Akwa Ibom has not appreciated Babangida enough, former governor says

Ibrahim Babangida, Former Nigerian dictator
Ibrahim Babangida, Former Nigerian dictator

A former military governor of Akwa Ibom, Idongesit Nkanga, has said that the state was yet to show enough appreciation to Ibrahim Babangida, the former military president who created it, alongside Katsina State, in 1987.

Mr. Nkanga, a retired air commodore, said Mr. Babangida, apart from creating the oil-rich state, also supported it to grow at a faster pace when he (Babangida) was in power.

Mr. Nkanga governed Akwa Ibom between 1990 and 1992, during the Babangida era. He built and named a road – IBB Avenue – after Mr. Babangida; but says the former president deserves more than that from the state, and that it was left for subsequent governors to do something about it.

“A lot of times when I went (as governor) to talk about the problem of the state with him, he was always having sympathy. (And) I exploited that,” Mr. Nkanga told PREMIUM TIMES in an interview in Uyo.

“I can’t remember any problem I went to him, which he refused,” he said, adding that he had a personal relationship with the former military ruler.

Mr. Nkanga admitted that Akwa Ibom hardly gave invitation to Mr. Babangida during official state functions.

He mentioned a particular instance where he said the former president got embarrassed, when he wanted to honour an invitation from a traditional ruler in the state.

“Some years back he (Babangida) was invited by the Oku Ibom Ibibio during the anniversary of his coronation. The Oku Ibom had told Babangida that he was going to honour him with a traditional title, for what he did for the state. The man (Babangida) was very excited and enthusiastic.


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“He called me and said he was coming. But somewhere down the line, the man was told that they couldn’t guarantee his safety in Akwa Ibom, and he sent Col. Lawan Gwadabe to represent him.

“When they went to the venue (Ibom Hall) it was locked, they had to do that function in a school opposite it.”

Mr. Nkanga said Akwa Ibom still needed to invite the former president, no matter what.

The former governor, who is a leader of the Peoples Democratic Party (PDP) in the state, also said that disunity, lack of respect and in-fighting among the leaders and ordinary people was hindering development and progress in the state.

“There are some people that fought for this state, some of them are dead today, and some of us are still showing animosity against people that are even dead.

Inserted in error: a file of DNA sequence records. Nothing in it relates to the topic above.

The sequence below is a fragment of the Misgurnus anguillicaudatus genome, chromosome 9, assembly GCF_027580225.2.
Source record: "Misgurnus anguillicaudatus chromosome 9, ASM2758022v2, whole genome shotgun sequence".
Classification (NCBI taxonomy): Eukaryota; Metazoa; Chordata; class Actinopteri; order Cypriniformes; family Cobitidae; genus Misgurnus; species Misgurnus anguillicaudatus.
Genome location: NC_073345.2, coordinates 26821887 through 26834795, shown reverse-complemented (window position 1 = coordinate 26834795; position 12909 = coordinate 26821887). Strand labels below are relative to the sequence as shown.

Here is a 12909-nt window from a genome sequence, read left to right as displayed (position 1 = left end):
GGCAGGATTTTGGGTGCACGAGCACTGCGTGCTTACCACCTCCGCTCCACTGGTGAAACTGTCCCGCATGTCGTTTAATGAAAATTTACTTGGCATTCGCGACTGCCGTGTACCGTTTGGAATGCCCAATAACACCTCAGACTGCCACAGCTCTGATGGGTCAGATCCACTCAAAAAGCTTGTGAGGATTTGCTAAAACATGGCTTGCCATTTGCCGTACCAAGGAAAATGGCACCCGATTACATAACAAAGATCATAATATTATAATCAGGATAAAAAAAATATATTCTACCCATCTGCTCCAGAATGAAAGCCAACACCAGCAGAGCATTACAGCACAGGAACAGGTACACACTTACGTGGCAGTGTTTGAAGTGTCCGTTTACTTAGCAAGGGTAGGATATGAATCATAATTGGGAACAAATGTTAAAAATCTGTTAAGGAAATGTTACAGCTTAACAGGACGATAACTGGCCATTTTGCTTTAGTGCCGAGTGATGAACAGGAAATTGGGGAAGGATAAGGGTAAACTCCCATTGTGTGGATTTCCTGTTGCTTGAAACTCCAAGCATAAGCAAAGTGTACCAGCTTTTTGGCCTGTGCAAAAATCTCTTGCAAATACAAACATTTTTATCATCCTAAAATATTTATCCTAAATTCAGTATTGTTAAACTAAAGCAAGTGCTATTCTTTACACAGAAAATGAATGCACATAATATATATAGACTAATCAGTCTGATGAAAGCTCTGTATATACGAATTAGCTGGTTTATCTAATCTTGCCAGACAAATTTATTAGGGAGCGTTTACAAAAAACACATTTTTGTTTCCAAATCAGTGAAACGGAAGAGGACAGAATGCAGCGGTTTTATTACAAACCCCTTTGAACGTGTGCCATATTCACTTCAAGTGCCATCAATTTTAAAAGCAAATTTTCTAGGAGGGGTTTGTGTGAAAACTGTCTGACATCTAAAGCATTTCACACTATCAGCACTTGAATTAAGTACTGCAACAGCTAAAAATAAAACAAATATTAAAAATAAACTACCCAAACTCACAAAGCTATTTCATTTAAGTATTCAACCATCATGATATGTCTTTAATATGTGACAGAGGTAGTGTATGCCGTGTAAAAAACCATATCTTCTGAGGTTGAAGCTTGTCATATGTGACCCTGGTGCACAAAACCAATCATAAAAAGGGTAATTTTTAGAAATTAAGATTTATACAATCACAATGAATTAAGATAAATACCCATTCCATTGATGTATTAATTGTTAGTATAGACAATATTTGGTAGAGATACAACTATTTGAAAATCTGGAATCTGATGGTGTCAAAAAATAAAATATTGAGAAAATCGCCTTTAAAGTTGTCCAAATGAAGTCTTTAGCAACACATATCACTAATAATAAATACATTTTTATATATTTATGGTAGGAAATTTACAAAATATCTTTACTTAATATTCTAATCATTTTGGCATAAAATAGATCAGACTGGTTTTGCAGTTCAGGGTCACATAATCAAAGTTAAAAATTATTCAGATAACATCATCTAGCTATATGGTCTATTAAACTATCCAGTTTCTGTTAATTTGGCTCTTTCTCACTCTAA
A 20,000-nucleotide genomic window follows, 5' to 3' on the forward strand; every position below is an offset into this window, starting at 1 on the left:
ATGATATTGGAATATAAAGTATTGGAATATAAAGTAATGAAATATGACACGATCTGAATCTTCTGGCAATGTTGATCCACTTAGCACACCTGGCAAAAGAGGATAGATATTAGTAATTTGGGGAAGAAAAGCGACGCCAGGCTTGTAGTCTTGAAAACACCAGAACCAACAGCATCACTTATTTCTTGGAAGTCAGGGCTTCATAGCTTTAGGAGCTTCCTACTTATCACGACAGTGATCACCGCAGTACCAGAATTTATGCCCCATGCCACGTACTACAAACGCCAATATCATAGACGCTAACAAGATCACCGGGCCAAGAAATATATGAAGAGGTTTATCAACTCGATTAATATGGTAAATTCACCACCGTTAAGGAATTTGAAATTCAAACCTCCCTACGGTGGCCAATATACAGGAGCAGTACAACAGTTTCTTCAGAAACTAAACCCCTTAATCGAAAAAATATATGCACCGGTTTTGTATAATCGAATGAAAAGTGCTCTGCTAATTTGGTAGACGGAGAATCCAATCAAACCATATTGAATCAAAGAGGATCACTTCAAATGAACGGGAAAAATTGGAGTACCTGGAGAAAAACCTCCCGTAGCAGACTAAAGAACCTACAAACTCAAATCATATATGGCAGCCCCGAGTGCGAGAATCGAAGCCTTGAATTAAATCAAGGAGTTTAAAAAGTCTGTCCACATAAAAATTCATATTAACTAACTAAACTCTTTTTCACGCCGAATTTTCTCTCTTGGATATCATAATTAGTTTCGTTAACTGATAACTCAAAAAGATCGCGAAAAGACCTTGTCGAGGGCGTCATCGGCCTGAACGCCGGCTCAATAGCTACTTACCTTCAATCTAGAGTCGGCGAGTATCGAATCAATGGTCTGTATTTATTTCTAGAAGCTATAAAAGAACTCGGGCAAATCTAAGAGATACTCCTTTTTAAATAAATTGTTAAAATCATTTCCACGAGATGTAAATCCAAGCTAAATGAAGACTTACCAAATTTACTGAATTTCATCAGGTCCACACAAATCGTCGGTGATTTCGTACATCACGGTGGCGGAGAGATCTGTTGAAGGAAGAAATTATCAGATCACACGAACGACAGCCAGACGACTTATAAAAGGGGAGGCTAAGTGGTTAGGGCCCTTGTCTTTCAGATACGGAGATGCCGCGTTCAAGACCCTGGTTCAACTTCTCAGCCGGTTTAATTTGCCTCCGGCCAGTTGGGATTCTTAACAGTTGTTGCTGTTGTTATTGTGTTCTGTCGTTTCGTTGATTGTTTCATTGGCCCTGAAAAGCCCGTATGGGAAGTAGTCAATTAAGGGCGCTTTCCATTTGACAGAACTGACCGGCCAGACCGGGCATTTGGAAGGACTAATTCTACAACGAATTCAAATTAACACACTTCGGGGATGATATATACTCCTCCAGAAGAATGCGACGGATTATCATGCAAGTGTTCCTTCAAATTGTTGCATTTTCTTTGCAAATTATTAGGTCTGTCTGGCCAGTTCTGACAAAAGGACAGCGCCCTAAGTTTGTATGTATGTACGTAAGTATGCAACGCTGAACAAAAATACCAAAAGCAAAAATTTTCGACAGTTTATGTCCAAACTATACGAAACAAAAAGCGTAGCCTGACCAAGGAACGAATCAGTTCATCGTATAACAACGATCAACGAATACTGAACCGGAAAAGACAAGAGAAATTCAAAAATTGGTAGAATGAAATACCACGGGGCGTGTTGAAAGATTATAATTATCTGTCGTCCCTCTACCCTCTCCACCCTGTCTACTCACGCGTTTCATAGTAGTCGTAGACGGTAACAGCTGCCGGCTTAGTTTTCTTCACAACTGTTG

“I do sit down inside my closet, and feel so emotional about this problem.

“Few days ago, I watched on the television the coronation of the Oba of Benin, it was like a god. (But) here (in Akwa Ibom), you don’t find that.

“I have gone to a function before at Ibom Hall. You know they label seats? There was a seat just behind where I was sitting. They labelled that seat ‘Ntisong Ibibio’. A lady came and saw it, and remove it (the label) and said ‘me too I am somebody’, and sat down on the seat. I saw it with my two eyes.

“These are things you see and you feel hurt inside.”

Mr. Nkanga said he couldn’t trace the origin of the disunity, which he said was the greatest problem affecting the state. The problem, he said, manifested “terribly” among the people even during the Nigerian civil war, when the area that is known today as Akwa Ibom was part of the then Biafra.

“There was a civil war in this country. A lot of it was fought around this area. We did not do well, in terms of the relationship with our brothers.

“Then whether it was the Nigerian troops or the Biafran troops, each person was ready to bring out his own brother to be killed. When it was the Biafrans, they were pointing to their brothers as saboteurs. When the Nigerian troops came, they did the same thing. It was pathetic sights how our people were killed here, because brothers brought out brothers.

“They were not decently buried, that was why the then governor Godswill Akpabio said let us see how we could bury them properly.

“It is easy for us to blame someone else, but the problem of Akwa Ibom starts from inside. We’ve not done well.

“I am praying to God to take this problem away, so that the next generation would not be saddled with it,” Mr. Nkanga said.


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